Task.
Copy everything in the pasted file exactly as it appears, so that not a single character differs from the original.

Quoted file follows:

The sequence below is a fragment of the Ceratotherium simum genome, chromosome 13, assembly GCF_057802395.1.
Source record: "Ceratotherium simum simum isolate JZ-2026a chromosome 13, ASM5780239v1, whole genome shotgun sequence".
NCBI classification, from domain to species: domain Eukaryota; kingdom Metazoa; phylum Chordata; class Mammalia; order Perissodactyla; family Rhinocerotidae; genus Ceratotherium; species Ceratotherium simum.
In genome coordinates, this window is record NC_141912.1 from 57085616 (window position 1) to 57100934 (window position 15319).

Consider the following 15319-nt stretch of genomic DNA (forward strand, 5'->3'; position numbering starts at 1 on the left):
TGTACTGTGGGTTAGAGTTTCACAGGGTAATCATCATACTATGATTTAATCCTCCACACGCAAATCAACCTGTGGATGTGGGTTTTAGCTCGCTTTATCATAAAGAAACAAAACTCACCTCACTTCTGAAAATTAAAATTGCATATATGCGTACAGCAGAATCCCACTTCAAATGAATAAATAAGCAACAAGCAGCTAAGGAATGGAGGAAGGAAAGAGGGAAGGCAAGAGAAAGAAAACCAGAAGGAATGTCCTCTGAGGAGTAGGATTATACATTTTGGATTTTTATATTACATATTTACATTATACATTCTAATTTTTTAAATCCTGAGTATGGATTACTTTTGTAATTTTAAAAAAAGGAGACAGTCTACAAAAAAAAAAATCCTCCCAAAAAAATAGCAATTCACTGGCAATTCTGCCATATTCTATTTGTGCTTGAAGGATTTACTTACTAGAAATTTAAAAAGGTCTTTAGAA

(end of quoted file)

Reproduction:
The sequence below is a fragment of the Ceratotherium simum genome, chromosome 13, assembly GCF_057802395.1.
Source record: "Ceratotherium simum simum isolate JZ-2026a chromosome 13, ASM5780239v1, whole genome shotgun sequence".
NCBI classification, from domain to species: domain Eukaryota; kingdom Metazoa; phylum Chordata; class Mammalia; order Perissodactyla; family Rhinocerotidae; genus Ceratotherium; species Ceratotherium simum.
In genome coordinates, this window is record NC_141912.1 from 57085616 (window position 1) to 57100934 (window position 15319).

Consider the following 15319-nt stretch of genomic DNA (forward strand, 5'->3'; position numbering starts at 1 on the left):
TGTACTGTGGGTTAGAGTTTCACAGGGTAATCATCATACTATGATTTAATCCTCCACACGCAAATCAACCTGTGGATGTGGGTTTTAGCTCGCTTTATCATAAAGAAACAAAACTCACCTCACTTCTGAAAATTAAAATTGCATATATGCGTACAGCAGAATCCCACTTCAAATGAATAAATAAGCAACAAGCAGCTAAGGAATGGAGGAAGGAAAGAGGGAAGGCAAGAGAAAGAAAACCAGAAGGAATGTCCTCTGAGGAGTAGGATTATACATTTTGGATTTTTATATTACATATTTACATTATACATTCTAATTTTTTAAATCCTGAGTATGGATTACTTTTGTAATTTTAAAAAAAGGAGACAGTCTACAAAAAAAAAAATCCTCCCAAAAAAATAGCAATTCACTGGCAATTCTGCCATATTCTATTTGTGCTTGAAGGATTTACTTACTAGAAATTTAAAAAGGTCTTTAGAA